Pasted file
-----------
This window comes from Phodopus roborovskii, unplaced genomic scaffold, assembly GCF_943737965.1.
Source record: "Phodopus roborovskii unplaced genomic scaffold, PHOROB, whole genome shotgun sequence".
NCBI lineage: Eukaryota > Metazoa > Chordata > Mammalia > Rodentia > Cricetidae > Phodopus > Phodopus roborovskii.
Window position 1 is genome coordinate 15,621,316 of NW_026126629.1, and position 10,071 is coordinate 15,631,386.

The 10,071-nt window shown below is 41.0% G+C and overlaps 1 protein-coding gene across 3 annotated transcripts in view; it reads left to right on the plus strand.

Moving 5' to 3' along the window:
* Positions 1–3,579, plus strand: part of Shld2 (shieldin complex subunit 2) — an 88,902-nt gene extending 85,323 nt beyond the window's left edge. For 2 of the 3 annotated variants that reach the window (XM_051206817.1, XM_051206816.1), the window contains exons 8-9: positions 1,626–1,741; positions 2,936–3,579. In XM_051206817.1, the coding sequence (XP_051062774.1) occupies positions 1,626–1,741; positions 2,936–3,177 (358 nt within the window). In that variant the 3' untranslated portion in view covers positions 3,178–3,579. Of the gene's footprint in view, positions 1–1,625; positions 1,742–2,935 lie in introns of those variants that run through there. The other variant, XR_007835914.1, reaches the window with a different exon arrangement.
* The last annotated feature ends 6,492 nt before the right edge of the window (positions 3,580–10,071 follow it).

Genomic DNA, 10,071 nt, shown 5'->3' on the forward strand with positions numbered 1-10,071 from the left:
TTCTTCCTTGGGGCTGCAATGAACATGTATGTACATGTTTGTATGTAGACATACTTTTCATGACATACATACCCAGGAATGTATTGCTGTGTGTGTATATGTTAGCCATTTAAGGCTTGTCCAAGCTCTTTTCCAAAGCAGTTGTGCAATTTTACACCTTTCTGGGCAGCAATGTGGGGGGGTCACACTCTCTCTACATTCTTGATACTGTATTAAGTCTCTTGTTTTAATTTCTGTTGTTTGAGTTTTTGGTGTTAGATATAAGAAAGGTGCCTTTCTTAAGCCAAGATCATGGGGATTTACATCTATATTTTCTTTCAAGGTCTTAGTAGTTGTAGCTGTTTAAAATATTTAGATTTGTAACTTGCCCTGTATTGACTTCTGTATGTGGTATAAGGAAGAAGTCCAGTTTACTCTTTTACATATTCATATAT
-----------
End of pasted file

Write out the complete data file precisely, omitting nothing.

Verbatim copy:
This window comes from Phodopus roborovskii, unplaced genomic scaffold, assembly GCF_943737965.1.
Source record: "Phodopus roborovskii unplaced genomic scaffold, PHOROB, whole genome shotgun sequence".
NCBI lineage: Eukaryota > Metazoa > Chordata > Mammalia > Rodentia > Cricetidae > Phodopus > Phodopus roborovskii.
Window position 1 is genome coordinate 15,621,316 of NW_026126629.1, and position 10,071 is coordinate 15,631,386.

The 10,071-nt window shown below is 41.0% G+C and overlaps 1 protein-coding gene across 3 annotated transcripts in view; it reads left to right on the plus strand.

Moving 5' to 3' along the window:
* Positions 1–3,579, plus strand: part of Shld2 (shieldin complex subunit 2) — an 88,902-nt gene extending 85,323 nt beyond the window's left edge. For 2 of the 3 annotated variants that reach the window (XM_051206817.1, XM_051206816.1), the window contains exons 8-9: positions 1,626–1,741; positions 2,936–3,579. In XM_051206817.1, the coding sequence (XP_051062774.1) occupies positions 1,626–1,741; positions 2,936–3,177 (358 nt within the window). In that variant the 3' untranslated portion in view covers positions 3,178–3,579. Of the gene's footprint in view, positions 1–1,625; positions 1,742–2,935 lie in introns of those variants that run through there. The other variant, XR_007835914.1, reaches the window with a different exon arrangement.
* The last annotated feature ends 6,492 nt before the right edge of the window (positions 3,580–10,071 follow it).

Genomic DNA, 10,071 nt, shown 5'->3' on the forward strand with positions numbered 1-10,071 from the left:
TTCTTCCTTGGGGCTGCAATGAACATGTATGTACATGTTTGTATGTAGACATACTTTTCATGACATACATACCCAGGAATGTATTGCTGTGTGTGTATATGTTAGCCATTTAAGGCTTGTCCAAGCTCTTTTCCAAAGCAGTTGTGCAATTTTACACCTTTCTGGGCAGCAATGTGGGGGGGTCACACTCTCTCTACATTCTTGATACTGTATTAAGTCTCTTGTTTTAATTTCTGTTGTTTGAGTTTTTGGTGTTAGATATAAGAAAGGTGCCTTTCTTAAGCCAAGATCATGGGGATTTACATCTATATTTTCTTTCAAGGTCTTAGTAGTTGTAGCTGTTTAAAATATTTAGATTTGTAACTTGCCCTGTATTGACTTCTGTATGTGGTATAAGGAAGAAGTCCAGTTTACTCTTTTACATATTCATATAT